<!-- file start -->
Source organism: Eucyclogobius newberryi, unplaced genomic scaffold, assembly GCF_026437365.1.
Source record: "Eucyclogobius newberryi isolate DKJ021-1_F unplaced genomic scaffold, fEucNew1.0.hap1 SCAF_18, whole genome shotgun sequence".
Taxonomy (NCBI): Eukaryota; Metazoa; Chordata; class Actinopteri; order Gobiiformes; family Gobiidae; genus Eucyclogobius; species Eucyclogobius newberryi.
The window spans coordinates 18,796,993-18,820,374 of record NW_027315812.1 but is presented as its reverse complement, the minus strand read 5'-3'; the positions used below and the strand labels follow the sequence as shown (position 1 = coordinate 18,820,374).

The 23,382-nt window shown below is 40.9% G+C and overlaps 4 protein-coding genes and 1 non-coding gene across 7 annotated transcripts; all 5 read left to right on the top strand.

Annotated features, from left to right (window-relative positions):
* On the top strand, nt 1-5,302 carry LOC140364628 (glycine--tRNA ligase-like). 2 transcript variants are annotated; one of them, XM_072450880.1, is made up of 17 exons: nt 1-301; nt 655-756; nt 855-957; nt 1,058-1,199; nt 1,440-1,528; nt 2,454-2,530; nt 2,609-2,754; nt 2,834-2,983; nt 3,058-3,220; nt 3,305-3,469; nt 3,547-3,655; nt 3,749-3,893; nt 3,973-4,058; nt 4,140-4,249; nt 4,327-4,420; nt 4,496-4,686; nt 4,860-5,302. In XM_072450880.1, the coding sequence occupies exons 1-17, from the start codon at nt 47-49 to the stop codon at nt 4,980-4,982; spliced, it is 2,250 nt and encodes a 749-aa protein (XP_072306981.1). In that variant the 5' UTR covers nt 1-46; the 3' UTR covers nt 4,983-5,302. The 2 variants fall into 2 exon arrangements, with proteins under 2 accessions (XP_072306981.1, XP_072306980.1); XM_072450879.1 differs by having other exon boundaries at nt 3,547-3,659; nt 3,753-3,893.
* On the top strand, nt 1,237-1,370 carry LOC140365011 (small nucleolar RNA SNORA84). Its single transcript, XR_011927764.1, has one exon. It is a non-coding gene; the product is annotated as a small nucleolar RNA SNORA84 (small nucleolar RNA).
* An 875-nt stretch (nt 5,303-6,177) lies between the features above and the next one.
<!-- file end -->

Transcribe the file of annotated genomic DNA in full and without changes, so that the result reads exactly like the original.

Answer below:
Source organism: Eucyclogobius newberryi, unplaced genomic scaffold, assembly GCF_026437365.1.
Source record: "Eucyclogobius newberryi isolate DKJ021-1_F unplaced genomic scaffold, fEucNew1.0.hap1 SCAF_18, whole genome shotgun sequence".
Taxonomy (NCBI): Eukaryota; Metazoa; Chordata; class Actinopteri; order Gobiiformes; family Gobiidae; genus Eucyclogobius; species Eucyclogobius newberryi.
The window spans coordinates 18,796,993-18,820,374 of record NW_027315812.1 but is presented as its reverse complement, the minus strand read 5'-3'; the positions used below and the strand labels follow the sequence as shown (position 1 = coordinate 18,820,374).

The 23,382-nt window shown below is 40.9% G+C and overlaps 4 protein-coding genes and 1 non-coding gene across 7 annotated transcripts; all 5 read left to right on the top strand.

Annotated features, from left to right (window-relative positions):
* On the top strand, nt 1-5,302 carry LOC140364628 (glycine--tRNA ligase-like). 2 transcript variants are annotated; one of them, XM_072450880.1, is made up of 17 exons: nt 1-301; nt 655-756; nt 855-957; nt 1,058-1,199; nt 1,440-1,528; nt 2,454-2,530; nt 2,609-2,754; nt 2,834-2,983; nt 3,058-3,220; nt 3,305-3,469; nt 3,547-3,655; nt 3,749-3,893; nt 3,973-4,058; nt 4,140-4,249; nt 4,327-4,420; nt 4,496-4,686; nt 4,860-5,302. In XM_072450880.1, the coding sequence occupies exons 1-17, from the start codon at nt 47-49 to the stop codon at nt 4,980-4,982; spliced, it is 2,250 nt and encodes a 749-aa protein (XP_072306981.1). In that variant the 5' UTR covers nt 1-46; the 3' UTR covers nt 4,983-5,302. The 2 variants fall into 2 exon arrangements, with proteins under 2 accessions (XP_072306981.1, XP_072306980.1); XM_072450879.1 differs by having other exon boundaries at nt 3,547-3,659; nt 3,753-3,893.
* On the top strand, nt 1,237-1,370 carry LOC140365011 (small nucleolar RNA SNORA84). Its single transcript, XR_011927764.1, has one exon. It is a non-coding gene; the product is annotated as a small nucleolar RNA SNORA84 (small nucleolar RNA).
* An 875-nt stretch (nt 5,303-6,177) lies between the features above and the next one.